The story is where things get hairy. The “hero” of the movie is meant to be the photographer (though HGL is clear when he refers to him as “the romantic lead, if you can call somebody in a movie like this a ‘romantic lead’”) who not only watches the women he photographs be abused with little hesitation, but is complicit in ensuring said abuse happens on some occasions. It’s essentially the story of a man who knows he’s downright evil, the titular Scum of the Earth, and seems to hate that about himself but feels powerless to change it in the face of his evil employer. Except that he’s not powerless, as he proves in the final confrontation when he simply cannot abide it anymore. I personally do not consider this heroic, but the movie certainly seems to, and it even seems to think that it’s a heroic piece of filmmaking, as a heretofore unheard narrator suddenly enters the film for it’s final 15 seconds and exclaims “For every girl who escapes the trap, another falls into it – only an alert society can rid itself of those who prey upon human weakness – the scum of the earth.”

My problem with this is that in his introduction to the film, HGL explicitly says he was trying to offend the audience. There is no morality tale here; this is not an after school special, even if he tries to spin it like one in the end. This movie strictly exists to make your blood boil, and it will. So in some sense, the film is a wild success – it succeeds on the terms which HGL set out to make it on. And as a film, a story with interesting characters and unexpected turns, designed and put together artfully, I don’t think it could be argued that it’s not a success. And yet, there are moments where it seems clear HGL is trying to titillate the audience into remaining in their seats and watching the abuse of these women, an apparent bid to see “whether the would accept it.” That manipulative line he’s walking seems irresponsible to me – it makes the film’s perspective debatable. Is this supposed to be sexy or disgusting? For me, the answer can’t be both. It could be disgusting and presented in a sexy way, it could be sexy and presented in a disgusting way. But the events themselves can’t be both sexy and disgusting – there needs to be a clear point-of-view here and I just don’t think there is.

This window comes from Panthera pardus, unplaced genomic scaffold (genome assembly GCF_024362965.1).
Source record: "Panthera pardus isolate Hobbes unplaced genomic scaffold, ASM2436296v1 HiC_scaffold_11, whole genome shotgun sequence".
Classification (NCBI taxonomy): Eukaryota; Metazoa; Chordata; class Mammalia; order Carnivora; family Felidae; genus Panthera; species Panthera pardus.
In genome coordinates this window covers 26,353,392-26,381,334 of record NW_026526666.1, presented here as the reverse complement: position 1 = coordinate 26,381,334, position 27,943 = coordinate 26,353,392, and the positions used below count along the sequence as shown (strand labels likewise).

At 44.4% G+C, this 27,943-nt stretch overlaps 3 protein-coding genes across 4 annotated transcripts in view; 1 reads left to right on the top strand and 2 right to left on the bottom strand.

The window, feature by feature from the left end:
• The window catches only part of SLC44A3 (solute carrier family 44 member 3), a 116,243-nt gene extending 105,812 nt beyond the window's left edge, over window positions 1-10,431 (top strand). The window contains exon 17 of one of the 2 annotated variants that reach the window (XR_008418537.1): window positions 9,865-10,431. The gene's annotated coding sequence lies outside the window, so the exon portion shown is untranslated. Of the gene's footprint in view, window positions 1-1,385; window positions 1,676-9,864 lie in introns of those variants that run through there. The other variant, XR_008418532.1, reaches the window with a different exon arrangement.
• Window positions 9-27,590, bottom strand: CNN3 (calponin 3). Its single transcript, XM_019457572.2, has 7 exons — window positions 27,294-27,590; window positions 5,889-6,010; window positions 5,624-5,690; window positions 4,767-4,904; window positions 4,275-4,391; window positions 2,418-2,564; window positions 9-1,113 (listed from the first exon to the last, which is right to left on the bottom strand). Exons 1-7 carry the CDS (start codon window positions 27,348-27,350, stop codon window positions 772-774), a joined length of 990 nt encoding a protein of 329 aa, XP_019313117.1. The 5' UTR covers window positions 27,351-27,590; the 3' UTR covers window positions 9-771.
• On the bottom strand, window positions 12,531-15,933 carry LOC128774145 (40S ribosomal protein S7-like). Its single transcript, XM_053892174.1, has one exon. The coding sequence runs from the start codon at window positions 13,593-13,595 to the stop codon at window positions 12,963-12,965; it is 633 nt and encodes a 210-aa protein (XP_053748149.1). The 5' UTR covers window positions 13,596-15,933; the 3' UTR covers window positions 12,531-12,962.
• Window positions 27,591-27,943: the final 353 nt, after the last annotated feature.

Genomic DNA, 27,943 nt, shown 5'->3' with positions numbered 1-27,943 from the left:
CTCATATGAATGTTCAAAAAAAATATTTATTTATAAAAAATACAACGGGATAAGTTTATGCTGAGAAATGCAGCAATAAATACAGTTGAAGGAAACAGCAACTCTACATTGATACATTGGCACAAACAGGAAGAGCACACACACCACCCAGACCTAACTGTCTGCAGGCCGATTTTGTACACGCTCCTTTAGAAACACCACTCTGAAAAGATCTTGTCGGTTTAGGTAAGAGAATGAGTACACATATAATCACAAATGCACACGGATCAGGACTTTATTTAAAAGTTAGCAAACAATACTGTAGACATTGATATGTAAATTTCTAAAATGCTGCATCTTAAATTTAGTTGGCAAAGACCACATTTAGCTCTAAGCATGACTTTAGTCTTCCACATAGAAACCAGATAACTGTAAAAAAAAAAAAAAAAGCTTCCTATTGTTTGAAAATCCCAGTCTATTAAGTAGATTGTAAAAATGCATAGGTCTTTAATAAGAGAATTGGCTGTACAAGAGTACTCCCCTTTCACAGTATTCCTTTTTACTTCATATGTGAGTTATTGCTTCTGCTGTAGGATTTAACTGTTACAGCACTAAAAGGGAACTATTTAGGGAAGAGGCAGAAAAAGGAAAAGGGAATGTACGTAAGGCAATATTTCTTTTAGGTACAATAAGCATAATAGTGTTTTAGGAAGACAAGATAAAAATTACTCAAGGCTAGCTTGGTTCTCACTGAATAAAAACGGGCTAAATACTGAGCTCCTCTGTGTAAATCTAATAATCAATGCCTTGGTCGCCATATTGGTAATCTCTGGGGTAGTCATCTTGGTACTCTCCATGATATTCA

Despite that, I really did like this movie. Perhaps it only seems as good as it does in comparison to Blood Feast, but whatever the reason may be, I did enjoy it. I even had fun with some of the b-movie elements of it, where in Blood Feast it just wasn’t working on any level for me. For instance, Mal Arnold, the guy who played the very old man that is the killer at the center of Blood Feast, plays a “minor” in Scum of the Earth. It was clear in Blood Feast that they hired a 30 year old to play a 60 year old and just put some light make-up on him, which is only made more hilarious by the fact that in the same year he played a 17 year old for the same filmmaker. He looks neither 60 nor 17 – he looks exactly 30, and as a result every time he exclaimed that he was a minor (which hilariously happens multiple times throughout the movie) I laughed out loud. So even in the mire of gross that is this movie, I still had a few uproarious moments of b-movie joy.

Obviously, I’m at odds with this movie. I’d be curious to hear other’s thoughts on it, and on my assessment of it. Am I an asshole for enjoying this? Am I missing the moral center of this and being unfair to it? Sound off in the comments and remember our mantra my dear friends – splatter matters.

Garrett Smith
Resident Funny Man / Film Geek
Garrett Smith is a Philadelphia based comedian and podcaster surviving on frozen pizza and macaroni and cheese. Follow him on Twitter and Letterboxd to see if he ever develops lactose intolerance, and check out his milky smooth voice on his podcast, I Like To Movie Movie.